Biology of Aging (Biol 3140)
Course Description: Why do we age? How can some species, like lobster, escape aging? We would all like to understand human aging but, as you will see, even if that is our motivation we cannot experiment with humans and it is only through experiments with other species that the hypotheses about the causes of aging can be tested. Beyond the lab, we can also look at species in the wild, such as lobsters, mayflies, and trees to uncover extreme variation in the patterns of aging in the natural world.
How do evolutionary theories, ecology, cell biology and genetics help us to understand variation in the patterns of aging across species from bacteria to plants to Drosophila? Different disciplines across biology study aging with different tools and we will integrate these approaches to synthesize what is known about aging across multiple fields. Most people come to this subject expecting one answer so please do not get frustrated when you find that there are many reasons that organisms age. This is a very active field of research and we do not know all of the answers.
My secret goal is to provide you with skills to understand how science is done. You will learn how to read primary scientific literature and how to interpret data. In the future when you read in the New York Times about the latest discoveries, you can put them into context and make your own evaluation about the validity of the new findings. Someday, in your lifetime, someone will develop an intervention to slow the process of aging in humans, and you will have to address the implications of these discoveries for society.
Course Objectives: In this course you will learn about the biology of aging across all species and you will develop skills to think like a scientist. Specifically I expect that you will be able to,
- Identify and explain variation in the patterns of aging.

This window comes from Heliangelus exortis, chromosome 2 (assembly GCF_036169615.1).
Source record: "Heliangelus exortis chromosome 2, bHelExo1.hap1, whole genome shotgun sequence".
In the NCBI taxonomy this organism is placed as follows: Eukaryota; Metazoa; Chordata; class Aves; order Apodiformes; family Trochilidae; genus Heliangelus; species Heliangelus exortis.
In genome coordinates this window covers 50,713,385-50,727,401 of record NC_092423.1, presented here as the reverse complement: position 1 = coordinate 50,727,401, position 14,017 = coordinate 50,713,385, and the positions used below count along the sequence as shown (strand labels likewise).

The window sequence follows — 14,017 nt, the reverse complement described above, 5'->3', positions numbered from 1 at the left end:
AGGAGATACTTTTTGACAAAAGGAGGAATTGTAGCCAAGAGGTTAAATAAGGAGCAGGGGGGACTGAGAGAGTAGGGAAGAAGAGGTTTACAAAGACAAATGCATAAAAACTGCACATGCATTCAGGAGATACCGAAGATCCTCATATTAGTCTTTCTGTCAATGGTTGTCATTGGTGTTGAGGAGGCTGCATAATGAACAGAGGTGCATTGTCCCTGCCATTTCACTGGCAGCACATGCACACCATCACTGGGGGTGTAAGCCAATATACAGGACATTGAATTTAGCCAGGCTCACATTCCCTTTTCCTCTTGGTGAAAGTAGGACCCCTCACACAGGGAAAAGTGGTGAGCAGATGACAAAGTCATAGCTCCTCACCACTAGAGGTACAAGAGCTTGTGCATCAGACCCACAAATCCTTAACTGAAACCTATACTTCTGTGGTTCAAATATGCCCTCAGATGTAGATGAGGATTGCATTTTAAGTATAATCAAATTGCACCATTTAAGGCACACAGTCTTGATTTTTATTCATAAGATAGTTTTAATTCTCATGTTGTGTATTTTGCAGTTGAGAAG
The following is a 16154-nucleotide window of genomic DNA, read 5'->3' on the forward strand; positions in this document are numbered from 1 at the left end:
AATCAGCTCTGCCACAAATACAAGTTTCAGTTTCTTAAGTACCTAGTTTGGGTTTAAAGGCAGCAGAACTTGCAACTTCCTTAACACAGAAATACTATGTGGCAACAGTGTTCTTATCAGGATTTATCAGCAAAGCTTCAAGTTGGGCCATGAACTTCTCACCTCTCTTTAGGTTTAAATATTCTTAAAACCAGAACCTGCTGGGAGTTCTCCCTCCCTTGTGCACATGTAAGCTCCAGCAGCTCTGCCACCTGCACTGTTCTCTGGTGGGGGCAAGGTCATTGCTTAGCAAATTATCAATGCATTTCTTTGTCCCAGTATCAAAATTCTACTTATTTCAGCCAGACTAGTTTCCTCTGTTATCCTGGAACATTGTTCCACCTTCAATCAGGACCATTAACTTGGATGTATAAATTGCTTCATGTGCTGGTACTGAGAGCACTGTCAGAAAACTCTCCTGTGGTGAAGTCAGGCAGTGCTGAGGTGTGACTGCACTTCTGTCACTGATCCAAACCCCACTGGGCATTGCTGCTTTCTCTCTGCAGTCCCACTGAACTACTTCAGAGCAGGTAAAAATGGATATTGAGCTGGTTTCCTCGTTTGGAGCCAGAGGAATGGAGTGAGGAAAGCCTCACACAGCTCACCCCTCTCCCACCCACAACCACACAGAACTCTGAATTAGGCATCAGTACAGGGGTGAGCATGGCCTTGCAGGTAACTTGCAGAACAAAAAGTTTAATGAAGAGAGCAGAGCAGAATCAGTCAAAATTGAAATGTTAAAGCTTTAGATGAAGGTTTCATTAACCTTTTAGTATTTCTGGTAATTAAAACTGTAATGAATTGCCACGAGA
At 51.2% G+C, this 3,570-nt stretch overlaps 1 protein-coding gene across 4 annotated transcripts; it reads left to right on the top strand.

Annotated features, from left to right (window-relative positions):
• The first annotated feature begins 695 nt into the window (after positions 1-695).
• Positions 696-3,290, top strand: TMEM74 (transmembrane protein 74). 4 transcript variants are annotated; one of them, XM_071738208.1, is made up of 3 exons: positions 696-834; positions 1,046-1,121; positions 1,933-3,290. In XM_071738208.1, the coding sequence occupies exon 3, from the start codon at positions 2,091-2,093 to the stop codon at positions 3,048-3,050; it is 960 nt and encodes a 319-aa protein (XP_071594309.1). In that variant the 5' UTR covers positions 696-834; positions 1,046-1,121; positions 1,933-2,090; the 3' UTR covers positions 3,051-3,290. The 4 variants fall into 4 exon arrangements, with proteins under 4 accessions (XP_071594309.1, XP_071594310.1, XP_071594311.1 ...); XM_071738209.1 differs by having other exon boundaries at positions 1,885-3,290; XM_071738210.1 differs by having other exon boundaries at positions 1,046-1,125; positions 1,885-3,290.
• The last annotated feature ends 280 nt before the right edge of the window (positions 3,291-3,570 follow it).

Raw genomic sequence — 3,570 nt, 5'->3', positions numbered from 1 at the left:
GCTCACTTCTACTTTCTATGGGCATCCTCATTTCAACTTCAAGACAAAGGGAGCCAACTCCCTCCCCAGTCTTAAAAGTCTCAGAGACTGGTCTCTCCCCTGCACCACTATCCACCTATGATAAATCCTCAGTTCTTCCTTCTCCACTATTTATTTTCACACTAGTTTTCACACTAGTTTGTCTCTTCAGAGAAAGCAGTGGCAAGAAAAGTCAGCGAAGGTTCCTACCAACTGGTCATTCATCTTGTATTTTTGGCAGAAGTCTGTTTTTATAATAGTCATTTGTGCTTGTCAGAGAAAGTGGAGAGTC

- Know how aging might be manipulated in the future.
- Synthesize different disciplinary approaches to understand aging.
- Acquire and demonstrate an ability to read primary scientific literature, to interpret results and to understand how science is done.
- Develop a lifelong interest in aging, and in science in general.
Ecology and Evolution (Biol 3020) (Co-taught with Laura Galloway)
Course Description: This course will examine the mechanisms of evolutionary change, with an emphasis on the ecological, genetic, and evolutionary principles needed to understand the diversification of life on earth. Major topics will include adaptation, molecular evolution and macroevolution, and the ecology of natural populations.
Learning goals: The overall goals of this course are that you will 1) develop an understanding of how evolutionary change occurs in populations, 2) learn how ecology and evolution exert an influence on one another, 3) learn how evolution creates biodiversity, 4) learn how to interpret experiments that demonstrate evolutionary and ecological principles and 5) use your acquired knowledge to be an informed citizen.
Specifically, at the end of this course you will be able to:
- Understand how the interactions of organisms with their biotic and abiotic environments result in evolutionary change through natural selection
- Understand the mechanisms by which evolution occurs and how these operate at both the level of the DNA and the organism
- Understand the diversity of life including genetic variation across populations, mechanisms of speciation, evolutionary influences on development and human evolution
- Understand why it has been said that ‘nothing in biology makes sense except in the light of evolution’
Teaching Awards and Recognition
- University Academy of Teaching 2011
- Cavalier Distinguished Teaching Professorship 2006-08
- SCHEV Outstanding Faculty Award Finalist 2007
- Mead Endowment Honored Faculty Award 2005
- Biology Department Distinguished Teaching Award 2005
- University of Virginia Lilly Teaching Fellowship 2002-03